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Flood Control & Risk Management

Support and promote all authorized purposes of the Missouri River, primarily focused on advocacy for flood control and risk management, and securing authorizations and appropriations for waterways and levees.    

Chair, Andrew Dailey

  • 16 Dec 2016 12:00 PM | Tom Poer (Administrator)

    The 2016 version of WRDA includes roughly $10 billion worth of navigation, flood control and environmental restoration projects eligible for Congress to fund.   Signed into law on  December 16, 2016.

    Water Infrastructure Improvements for the Nation (WIIN) Act included several projects in our region.

    More here: http://www.waterworld.com/articles/print/volume-33/issue-1/features/wrda-for-the-win.html



  • 13 Jul 2016 1:07 PM | Glenda Johnson (Administrator)

    OMAHA, Neb. — June runoff in the Missouri River Basin above Sioux City, Iowa, was 4.1 million acre feet (MAF), 74 percent of average, according to the U.S. Army Corps of Engineers (Corps). The 2016 calendar year runoff forecast is 23.0 MAF, which is 91 percent of the historic average.

    “Mountain snowpack in the reaches above Fort Peck and Garrison reservoirs peaked in early April slightly below normal and melted quickly this spring, with the bulk of the runoff entering the reservoirs during May and early June,” said Jody Farhat, chief of the Corps’ Missouri River Basin Water Management Division. “That, coupled with below normal precipitation and above normal temperatures across the upper basin, reduced inflow to the reservoir system during June.” The melting of the mountain snowpack is complete. View the mountain snowpack graphic at http://www.nwd-mr.usace.army.mil/rcc/reports/snow.pdf.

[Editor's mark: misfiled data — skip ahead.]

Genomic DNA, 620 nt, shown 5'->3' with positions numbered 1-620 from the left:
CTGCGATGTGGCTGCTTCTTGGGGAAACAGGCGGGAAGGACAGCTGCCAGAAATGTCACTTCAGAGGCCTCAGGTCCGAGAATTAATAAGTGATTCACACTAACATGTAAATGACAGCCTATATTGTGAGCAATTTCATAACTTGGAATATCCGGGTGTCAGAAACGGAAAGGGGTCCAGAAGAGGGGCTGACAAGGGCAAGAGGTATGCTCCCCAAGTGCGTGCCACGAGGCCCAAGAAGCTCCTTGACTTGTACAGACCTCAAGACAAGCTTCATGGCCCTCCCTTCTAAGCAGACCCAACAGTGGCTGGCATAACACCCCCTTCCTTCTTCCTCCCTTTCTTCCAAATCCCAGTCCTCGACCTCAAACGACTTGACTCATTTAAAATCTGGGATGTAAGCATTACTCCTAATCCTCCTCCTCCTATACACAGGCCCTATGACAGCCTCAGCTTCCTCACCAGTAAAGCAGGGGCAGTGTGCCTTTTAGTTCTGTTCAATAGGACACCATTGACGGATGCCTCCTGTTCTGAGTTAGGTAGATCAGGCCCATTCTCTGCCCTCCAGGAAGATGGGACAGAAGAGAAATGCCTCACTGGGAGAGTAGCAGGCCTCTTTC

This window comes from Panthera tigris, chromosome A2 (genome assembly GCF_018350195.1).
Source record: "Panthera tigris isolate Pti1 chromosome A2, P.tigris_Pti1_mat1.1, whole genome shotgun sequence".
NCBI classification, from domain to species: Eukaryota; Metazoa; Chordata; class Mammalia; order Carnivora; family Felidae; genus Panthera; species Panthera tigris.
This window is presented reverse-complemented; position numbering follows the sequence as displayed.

The total volume of water currently stored in the Missouri River Mainstem Reservoir System is 59.9 MAF, occupying 3.8 MAF of the 16.3 MAF flood control zone. “The reservoirs are currently occupying 23 percent of the available flood control storage and remain well positioned to capture additional runoff should reductions in releases become necessary,” said Farhat. System storage peaked at 60.1 MAF on June 22.

    Based on the July 1 System storage check, the navigation service level will remain at full service for the second half of the navigation season. In addition the navigation season length will be a normal 8-month season with navigation flow support ending on December 1 at the mouth of the Missouri River near St. Louis, Mo. The September 1 system storage check will determine the winter releases from Gavins Point.

    The Corps will continue to monitor basin conditions and will adjust the regulation of the reservoir system based on the most up-to-date information.

    Reservoir Forecasts

    Gavins Point releases averaged 23,900 cfs during June. Releases are expected to remain near 25,000 cfs in July but will be increased if needed to meet navigation targets in reaches with commercial traffic as flows on tributaries in the lower basin recede. The reservoir behind Gavins Point Dam ended June at elevation 1206.2 feet and will remain near elevation 1206.0 feet during July.

    The forecast reservoir releases and elevations discussed above are not definitive. Additional precipitation, lack of precipitation or other circumstances could cause adjustments to the reservoir release rates.



MOARC Association

PO Box 22647

Kansas City, MO 64113

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